This advice was sound, and in the end they prevailed upon him to adopt it. But it was not done save at the cost of endless prayers on the part of those courtiers, and the persuasions of Caterina's biting scorn and prophecies of the fate that surely awaited him did he touch the life of one so well­beloved. At last, against his will, he sullenly consented that the banishment of his cousin should content him. But it was with infinite bitterness and regret that he passed his word, for his jealousy was of a quality that nothing short of Francesco's death could have appeased. Certain it is that nothing but the fear of the consequences, which his mother had instilled into his heart, could have swayed him to be satisfied that the Count of Aquila should be banished.

He sent for Martino and bade him return the Count his sword, and he entrusted the message of exile to Fabrizio da Lodi, charging him to apprise Francesco that he was allowed twenty-four hours' grace in which to take himself beyond the dominions of Gian Maria Sforza.

That done—and with an exceedingly ill grace—the Duke turned on his heel, and with a sullen brow he left the ducal chamber, and passed, unattended, to his own apartments.

Rejoicing, Fabrizio da Lodi went his errand, which he discharged with certain additions that might have cost him his head had knowledge of them come to Gian Maria. In fact, he seized the opportunity to again press upon Francesco the throne of Babbiano.

“The hour is very ripe,” he urged the Count, “and the people love you as surely prince was never loved. It is in their interests that I plead. You are their only hope. Will you not come to them?”

If for a moment Francesco hesitated, it was rather in consideration of the manner in which the crown was offered than in consequence of any allurement that the offer may have had for him. Once—that night at Sant' Angelo—he had known temptation, and for a moment had listened to the seductions in the voice that invited him to power. But not so now. A thought he gave to the people who had such faith in him, and showered upon him such admiring love, and whom, as a matter of reciprocity, he wished well, and would have served in any capacity but this. He shook his head, and with a smile of regret declined the offer.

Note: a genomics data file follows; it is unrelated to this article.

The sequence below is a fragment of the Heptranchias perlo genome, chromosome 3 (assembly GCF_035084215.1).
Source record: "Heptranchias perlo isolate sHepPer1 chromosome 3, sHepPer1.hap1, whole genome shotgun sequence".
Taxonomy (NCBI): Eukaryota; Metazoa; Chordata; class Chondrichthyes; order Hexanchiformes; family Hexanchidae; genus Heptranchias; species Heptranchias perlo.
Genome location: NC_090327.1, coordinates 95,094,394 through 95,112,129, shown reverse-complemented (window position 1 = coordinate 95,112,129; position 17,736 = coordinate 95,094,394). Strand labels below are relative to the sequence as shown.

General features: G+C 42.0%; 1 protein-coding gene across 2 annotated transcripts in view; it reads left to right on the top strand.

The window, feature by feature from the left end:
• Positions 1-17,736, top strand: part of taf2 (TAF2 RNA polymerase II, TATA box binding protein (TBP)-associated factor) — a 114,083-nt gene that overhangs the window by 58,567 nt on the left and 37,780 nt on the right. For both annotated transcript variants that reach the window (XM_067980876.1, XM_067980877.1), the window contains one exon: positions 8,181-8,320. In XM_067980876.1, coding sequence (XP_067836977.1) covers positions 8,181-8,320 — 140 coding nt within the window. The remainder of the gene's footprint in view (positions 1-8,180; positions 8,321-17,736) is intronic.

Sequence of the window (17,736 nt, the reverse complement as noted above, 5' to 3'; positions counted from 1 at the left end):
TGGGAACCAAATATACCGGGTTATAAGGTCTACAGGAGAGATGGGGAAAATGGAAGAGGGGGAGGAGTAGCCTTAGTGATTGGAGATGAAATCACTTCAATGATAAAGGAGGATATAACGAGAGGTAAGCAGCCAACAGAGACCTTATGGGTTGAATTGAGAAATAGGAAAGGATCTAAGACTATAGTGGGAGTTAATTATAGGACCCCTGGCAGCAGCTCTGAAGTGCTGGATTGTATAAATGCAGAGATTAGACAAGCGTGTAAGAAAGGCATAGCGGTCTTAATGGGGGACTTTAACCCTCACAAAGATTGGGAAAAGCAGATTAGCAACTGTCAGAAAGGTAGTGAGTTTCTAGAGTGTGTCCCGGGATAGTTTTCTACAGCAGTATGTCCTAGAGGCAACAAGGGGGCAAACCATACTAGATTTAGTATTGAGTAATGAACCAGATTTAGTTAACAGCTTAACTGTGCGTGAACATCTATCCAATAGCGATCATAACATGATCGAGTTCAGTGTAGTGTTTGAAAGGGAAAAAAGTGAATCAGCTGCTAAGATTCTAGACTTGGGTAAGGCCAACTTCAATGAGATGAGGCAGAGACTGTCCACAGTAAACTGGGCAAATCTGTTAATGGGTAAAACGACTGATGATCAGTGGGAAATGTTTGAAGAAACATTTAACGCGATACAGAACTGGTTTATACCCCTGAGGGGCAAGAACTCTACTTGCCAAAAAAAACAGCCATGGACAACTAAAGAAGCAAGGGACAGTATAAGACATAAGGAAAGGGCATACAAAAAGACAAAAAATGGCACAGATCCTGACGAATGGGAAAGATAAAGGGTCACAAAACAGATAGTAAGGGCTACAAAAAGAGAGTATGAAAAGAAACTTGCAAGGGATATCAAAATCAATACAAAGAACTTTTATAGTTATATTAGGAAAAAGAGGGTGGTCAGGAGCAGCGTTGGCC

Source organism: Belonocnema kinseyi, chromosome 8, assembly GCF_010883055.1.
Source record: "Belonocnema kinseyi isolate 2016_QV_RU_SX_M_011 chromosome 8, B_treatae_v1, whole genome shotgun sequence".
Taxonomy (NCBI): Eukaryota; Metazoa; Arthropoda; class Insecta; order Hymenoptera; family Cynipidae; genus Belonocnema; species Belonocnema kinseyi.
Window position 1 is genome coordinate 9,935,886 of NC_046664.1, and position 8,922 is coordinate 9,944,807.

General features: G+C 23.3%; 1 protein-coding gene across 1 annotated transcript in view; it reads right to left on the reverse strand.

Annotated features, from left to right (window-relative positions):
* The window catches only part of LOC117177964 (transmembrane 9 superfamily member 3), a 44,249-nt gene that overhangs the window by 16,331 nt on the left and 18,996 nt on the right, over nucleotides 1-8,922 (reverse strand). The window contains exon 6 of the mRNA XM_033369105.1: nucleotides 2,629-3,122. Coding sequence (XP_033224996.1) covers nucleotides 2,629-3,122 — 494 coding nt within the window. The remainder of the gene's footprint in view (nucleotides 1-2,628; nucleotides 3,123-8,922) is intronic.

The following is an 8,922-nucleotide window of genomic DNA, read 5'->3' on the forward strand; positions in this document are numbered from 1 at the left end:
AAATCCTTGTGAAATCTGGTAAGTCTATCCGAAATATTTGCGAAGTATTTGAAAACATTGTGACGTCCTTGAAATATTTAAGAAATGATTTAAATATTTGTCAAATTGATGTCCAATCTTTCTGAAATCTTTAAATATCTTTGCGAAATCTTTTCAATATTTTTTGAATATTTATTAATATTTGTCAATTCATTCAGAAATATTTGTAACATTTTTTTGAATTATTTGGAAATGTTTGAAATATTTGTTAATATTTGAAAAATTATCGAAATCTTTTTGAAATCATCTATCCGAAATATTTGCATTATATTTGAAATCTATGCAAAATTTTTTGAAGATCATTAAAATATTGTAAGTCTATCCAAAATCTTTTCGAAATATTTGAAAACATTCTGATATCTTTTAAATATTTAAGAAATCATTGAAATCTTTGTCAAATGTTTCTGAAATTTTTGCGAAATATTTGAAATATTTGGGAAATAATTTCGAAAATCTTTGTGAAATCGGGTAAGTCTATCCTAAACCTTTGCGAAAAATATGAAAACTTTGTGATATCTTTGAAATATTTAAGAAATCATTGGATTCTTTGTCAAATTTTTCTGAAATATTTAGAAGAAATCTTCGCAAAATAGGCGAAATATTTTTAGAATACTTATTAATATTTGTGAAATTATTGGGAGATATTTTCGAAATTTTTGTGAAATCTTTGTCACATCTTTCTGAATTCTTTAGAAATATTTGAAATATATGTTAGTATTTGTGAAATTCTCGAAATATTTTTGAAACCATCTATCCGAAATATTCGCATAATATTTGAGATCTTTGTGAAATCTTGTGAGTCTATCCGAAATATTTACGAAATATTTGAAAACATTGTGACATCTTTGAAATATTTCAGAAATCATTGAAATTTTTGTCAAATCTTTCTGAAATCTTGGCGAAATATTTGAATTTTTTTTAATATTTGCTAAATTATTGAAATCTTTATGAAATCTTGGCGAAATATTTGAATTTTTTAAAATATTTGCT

“Have patience, old friend,” he added. “I am not of the stuff that goes to make good princes, although you think it. It is a bondage into which I would not sell myself. A man's life for me, Fabrizio—a free life that is not directed by councillors and at the mercy of the rabble.”

Fabrizio's face grew sad. He sighed profoundly, yet since it might not be well for him that he should remain over-long in talk with one who, in the Duke's eyes, was attainted with treason, he had not leisure to insist with persuasions, which, after all, he clearly saw must in the end prove barren.

“What was the salvation of the people of Babbiano,” he murmured, “was also your Excellency's, since did you adopt the course I urge there would be no need to go in banishment.”